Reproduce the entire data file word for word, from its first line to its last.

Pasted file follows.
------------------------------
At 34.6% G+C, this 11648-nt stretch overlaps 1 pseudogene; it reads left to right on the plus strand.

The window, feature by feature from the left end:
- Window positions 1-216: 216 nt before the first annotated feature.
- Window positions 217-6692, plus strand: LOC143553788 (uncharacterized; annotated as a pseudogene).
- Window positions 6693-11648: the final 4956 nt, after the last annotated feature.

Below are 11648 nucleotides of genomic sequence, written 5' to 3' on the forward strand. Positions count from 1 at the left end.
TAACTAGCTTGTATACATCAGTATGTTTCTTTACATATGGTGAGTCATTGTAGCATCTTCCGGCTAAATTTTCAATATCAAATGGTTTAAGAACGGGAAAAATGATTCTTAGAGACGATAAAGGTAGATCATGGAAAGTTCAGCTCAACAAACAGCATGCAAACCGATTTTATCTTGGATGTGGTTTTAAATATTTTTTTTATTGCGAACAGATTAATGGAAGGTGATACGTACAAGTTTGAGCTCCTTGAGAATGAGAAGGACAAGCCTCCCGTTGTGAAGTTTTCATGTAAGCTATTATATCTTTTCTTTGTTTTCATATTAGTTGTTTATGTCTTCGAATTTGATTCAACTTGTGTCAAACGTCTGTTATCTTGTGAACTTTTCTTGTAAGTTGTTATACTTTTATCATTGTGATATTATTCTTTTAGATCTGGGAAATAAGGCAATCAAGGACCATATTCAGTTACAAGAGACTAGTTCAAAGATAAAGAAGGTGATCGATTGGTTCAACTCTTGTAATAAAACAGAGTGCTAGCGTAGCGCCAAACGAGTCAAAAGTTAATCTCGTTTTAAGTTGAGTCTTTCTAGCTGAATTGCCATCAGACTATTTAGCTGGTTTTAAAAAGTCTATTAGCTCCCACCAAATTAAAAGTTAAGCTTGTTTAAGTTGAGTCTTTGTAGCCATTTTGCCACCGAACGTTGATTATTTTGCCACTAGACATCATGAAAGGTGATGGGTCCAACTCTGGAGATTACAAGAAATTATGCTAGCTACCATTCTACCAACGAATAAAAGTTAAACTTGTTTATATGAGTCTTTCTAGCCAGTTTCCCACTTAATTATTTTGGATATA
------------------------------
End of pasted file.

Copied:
At 34.6% G+C, this 11648-nt stretch overlaps 1 pseudogene; it reads left to right on the plus strand.

The window, feature by feature from the left end:
- Window positions 1-216: 216 nt before the first annotated feature.
- Window positions 217-6692, plus strand: LOC143553788 (uncharacterized; annotated as a pseudogene).
- Window positions 6693-11648: the final 4956 nt, after the last annotated feature.

Below are 11648 nucleotides of genomic sequence, written 5' to 3' on the forward strand. Positions count from 1 at the left end.
TAACTAGCTTGTATACATCAGTATGTTTCTTTACATATGGTGAGTCATTGTAGCATCTTCCGGCTAAATTTTCAATATCAAATGGTTTAAGAACGGGAAAAATGATTCTTAGAGACGATAAAGGTAGATCATGGAAAGTTCAGCTCAACAAACAGCATGCAAACCGATTTTATCTTGGATGTGGTTTTAAATATTTTTTTTATTGCGAACAGATTAATGGAAGGTGATACGTACAAGTTTGAGCTCCTTGAGAATGAGAAGGACAAGCCTCCCGTTGTGAAGTTTTCATGTAAGCTATTATATCTTTTCTTTGTTTTCATATTAGTTGTTTATGTCTTCGAATTTGATTCAACTTGTGTCAAACGTCTGTTATCTTGTGAACTTTTCTTGTAAGTTGTTATACTTTTATCATTGTGATATTATTCTTTTAGATCTGGGAAATAAGGCAATCAAGGACCATATTCAGTTACAAGAGACTAGTTCAAAGATAAAGAAGGTGATCGATTGGTTCAACTCTTGTAATAAAACAGAGTGCTAGCGTAGCGCCAAACGAGTCAAAAGTTAATCTCGTTTTAAGTTGAGTCTTTCTAGCTGAATTGCCATCAGACTATTTAGCTGGTTTTAAAAAGTCTATTAGCTCCCACCAAATTAAAAGTTAAGCTTGTTTAAGTTGAGTCTTTGTAGCCATTTTGCCACCGAACGTTGATTATTTTGCCACTAGACATCATGAAAGGTGATGGGTCCAACTCTGGAGATTACAAGAAATTATGCTAGCTACCATTCTACCAACGAATAAAAGTTAAACTTGTTTATATGAGTCTTTCTAGCCAGTTTCCCACTTAATTATTTTGGATATA